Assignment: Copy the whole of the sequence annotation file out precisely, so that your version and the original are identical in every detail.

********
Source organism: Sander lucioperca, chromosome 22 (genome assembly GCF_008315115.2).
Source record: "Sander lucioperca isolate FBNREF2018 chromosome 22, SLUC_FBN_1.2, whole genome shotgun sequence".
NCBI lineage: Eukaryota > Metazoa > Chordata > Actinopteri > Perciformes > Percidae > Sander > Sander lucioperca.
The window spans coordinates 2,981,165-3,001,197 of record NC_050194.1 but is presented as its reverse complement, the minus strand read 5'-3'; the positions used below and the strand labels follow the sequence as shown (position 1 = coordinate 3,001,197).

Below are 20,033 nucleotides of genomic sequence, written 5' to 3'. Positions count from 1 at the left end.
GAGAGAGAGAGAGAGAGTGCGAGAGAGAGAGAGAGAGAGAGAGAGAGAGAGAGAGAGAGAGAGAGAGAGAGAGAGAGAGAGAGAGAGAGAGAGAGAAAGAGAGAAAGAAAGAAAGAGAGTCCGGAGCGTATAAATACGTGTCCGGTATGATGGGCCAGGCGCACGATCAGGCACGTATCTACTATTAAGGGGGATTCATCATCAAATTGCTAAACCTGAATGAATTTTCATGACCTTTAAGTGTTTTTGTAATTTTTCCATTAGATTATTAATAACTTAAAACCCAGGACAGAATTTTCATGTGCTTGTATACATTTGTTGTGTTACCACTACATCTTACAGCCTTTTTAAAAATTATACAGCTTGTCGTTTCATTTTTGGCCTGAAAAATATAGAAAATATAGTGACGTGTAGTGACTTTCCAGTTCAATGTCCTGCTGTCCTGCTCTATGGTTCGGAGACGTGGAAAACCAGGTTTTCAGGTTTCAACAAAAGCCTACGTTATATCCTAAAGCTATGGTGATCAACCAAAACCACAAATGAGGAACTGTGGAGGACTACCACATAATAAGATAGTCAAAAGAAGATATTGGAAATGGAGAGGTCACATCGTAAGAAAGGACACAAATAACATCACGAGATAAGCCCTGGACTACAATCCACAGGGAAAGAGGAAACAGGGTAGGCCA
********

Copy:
Source organism: Sander lucioperca, chromosome 22 (genome assembly GCF_008315115.2).
Source record: "Sander lucioperca isolate FBNREF2018 chromosome 22, SLUC_FBN_1.2, whole genome shotgun sequence".
NCBI lineage: Eukaryota > Metazoa > Chordata > Actinopteri > Perciformes > Percidae > Sander > Sander lucioperca.
The window spans coordinates 2,981,165-3,001,197 of record NC_050194.1 but is presented as its reverse complement, the minus strand read 5'-3'; the positions used below and the strand labels follow the sequence as shown (position 1 = coordinate 3,001,197).

Below are 20,033 nucleotides of genomic sequence, written 5' to 3'. Positions count from 1 at the left end.
GAGAGAGAGAGAGAGAGTGCGAGAGAGAGAGAGAGAGAGAGAGAGAGAGAGAGAGAGAGAGAGAGAGAGAGAGAGAGAGAGAGAGAGAGAGAGAGAAAGAGAGAAAGAAAGAAAGAGAGTCCGGAGCGTATAAATACGTGTCCGGTATGATGGGCCAGGCGCACGATCAGGCACGTATCTACTATTAAGGGGGATTCATCATCAAATTGCTAAACCTGAATGAATTTTCATGACCTTTAAGTGTTTTTGTAATTTTTCCATTAGATTATTAATAACTTAAAACCCAGGACAGAATTTTCATGTGCTTGTATACATTTGTTGTGTTACCACTACATCTTACAGCCTTTTTAAAAATTATACAGCTTGTCGTTTCATTTTTGGCCTGAAAAATATAGAAAATATAGTGACGTGTAGTGACTTTCCAGTTCAATGTCCTGCTGTCCTGCTCTATGGTTCGGAGACGTGGAAAACCAGGTTTTCAGGTTTCAACAAAAGCCTACGTTATATCCTAAAGCTATGGTGATCAACCAAAACCACAAATGAGGAACTGTGGAGGACTACCACATAATAAGATAGTCAAAAGAAGATATTGGAAATGGAGAGGTCACATCGTAAGAAAGGACACAAATAACATCACGAGATAAGCCCTGGACTACAATCCACAGGGAAAGAGGAAACAGGGTAGGCCA